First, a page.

UN Role at Center of New Talks
As incentives to end war grow, Australian plan would remove Khmer Rouge stumbling block. CAMBODIA PEACE NEGOTIATIONS
SYDNEY — CAMBODIA'S war-weary factions sit down to three days of negotiations today in yet another attempt to hammer out a truce. A peace pact has eluded three similar gatherings since 1987. But at least two factors have instilled hope that this parley will produce significant progress toward ending Southeast Asia's 11-year-old civil war.
The first is an Australian proposal which Indonesia's Foreign Minister Ali Alatas dubs ``the central idea'' for the talks.
It calls for installing a transitional United Nation's government in Cambodia, backed by UN peacekeeping forces, to be followed by free elections.
A flurry of diplomatic meetings over the last three months has yielded broad, if generalized, support for the Australian initiative.
Last week, resistance leader Prince Norodom Sihanouk met with Cambodia Prime Minister Hun Sen and issued their first-ever joint communiqu'e, stating: ``The UN presence at appropriate levels in Cambodia is essential and should be encouraged.''
The two also agreed that a ``supreme national body'' was necessary, without stipulating who would be a part of that body.
Past talks have bogged down over plans for an interim power-sharing government consisting of the Vietnam-backed Hun Sen regime in Phnom Penh and the three guerrilla factions: the Khmer Rouge, the noncommunist forces of the Prince Sihanouk, and the Khmer People's National Liberation Front (KPNLF).
A UN administration would eliminate the need to include the Khmer Rouge - militarily the strongest resistance group - in a transitional government.
The Marxist group's inclusion has generated staunch objections because it is held responsible for more than 1 million deaths during its 1975-79 rule of Cambodia.
The other factor providing an impetus to these talks comes from changes under way in the policies of the superpowers and their allies, say foreign affairs analysts. The nations providing money and arms to the Cambodian rivals are developing new priorities. Defense budgets are being shaved. Armed forces withdrawn.
Vietnam and the Soviet Union, Hun Sen's two main supporters, would rather spend their funds on development at home. Both nations are also eager to remove obstacles that may hinder their joining in the economic prosperity of the region.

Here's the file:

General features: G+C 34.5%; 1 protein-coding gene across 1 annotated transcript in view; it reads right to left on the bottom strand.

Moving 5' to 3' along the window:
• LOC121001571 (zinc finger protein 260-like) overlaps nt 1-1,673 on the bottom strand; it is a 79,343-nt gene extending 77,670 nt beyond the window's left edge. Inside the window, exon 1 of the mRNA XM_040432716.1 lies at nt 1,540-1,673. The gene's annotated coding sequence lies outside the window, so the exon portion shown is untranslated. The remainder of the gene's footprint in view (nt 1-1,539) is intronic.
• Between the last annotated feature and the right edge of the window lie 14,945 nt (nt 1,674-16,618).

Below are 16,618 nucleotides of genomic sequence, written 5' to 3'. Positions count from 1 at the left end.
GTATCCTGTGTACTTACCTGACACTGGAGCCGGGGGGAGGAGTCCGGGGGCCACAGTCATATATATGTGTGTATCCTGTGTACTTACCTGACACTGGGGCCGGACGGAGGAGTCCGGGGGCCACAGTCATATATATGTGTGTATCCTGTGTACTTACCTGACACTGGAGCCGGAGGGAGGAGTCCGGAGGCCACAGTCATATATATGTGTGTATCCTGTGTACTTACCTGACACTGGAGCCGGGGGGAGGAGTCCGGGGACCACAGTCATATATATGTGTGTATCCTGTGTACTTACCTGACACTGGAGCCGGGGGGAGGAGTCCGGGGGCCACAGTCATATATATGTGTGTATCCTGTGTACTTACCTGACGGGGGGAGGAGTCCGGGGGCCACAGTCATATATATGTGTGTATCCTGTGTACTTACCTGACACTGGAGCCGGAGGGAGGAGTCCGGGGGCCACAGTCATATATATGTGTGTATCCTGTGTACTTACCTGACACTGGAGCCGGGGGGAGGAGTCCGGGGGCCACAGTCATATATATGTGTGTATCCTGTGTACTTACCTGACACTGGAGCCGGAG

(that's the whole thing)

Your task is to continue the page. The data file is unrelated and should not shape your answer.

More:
Similarly, the United States, France, and members of the Association of Southeast Asian Nations (ASEAN) find supporting the resistance coalition uncomfortable and restrictive, say Western diplomats. Some of the ASEAN states, in particular, are chafing to get in on business opportunities arising from rebuilding Vietnam, and eventually Cambodia.
Discomfort arises from the moral conflict of supporting a coalition that includes the Khmer Rouge. ``Although the Khmer Rouge has intensified a major public relations effort aimed at convincing the world that it has abandoned its past genocidal policies, its authoritarian and brutal treatment of Cambodians under its control continues,'' states the annual report on human rights released last week by the US State Department.
Significantly, China - the main Khmer Rouge backer - has been slowest to warm to a UN administration in Phnom Penh. But the inability of the resistance forces to capture and hold Cambodian urban centers in their offensives of recent months, and the apparent start last week of Phnom Penhs's counteroffensive, may increase China's interest in the plan. As the Khmer Rouge look less viable as a long-term military or political force, Beijing may welcome a face-saving way to extract itself.
Co-hosted by Indonesia and France, the talks will include the ASEAN members (Thailand, Singapore, the Philippines, Malaysia, Indonesia, and Brunei), Laos, Vietnam, the Cambodia factions, and Australia. Australia has been invited as ``a resource nation.''
Australia brings to the talks a 200-page working paper that reportedly includes various administrative options. It also includes the report from a mission of technical experts who visited Cambodia. That ``nuts and bolts'' report suggests staffing requirements and costs for an interim UN government, an election, and peacekeeping forces.
The aim of the Jakarta talks will be to get the Cambodian factions to move from general endorsement of a UN role to agreement on the specific form of administration, and steps leading to its implementation. How far, for example, is the Hun Sen government willing to go in relinquishing control?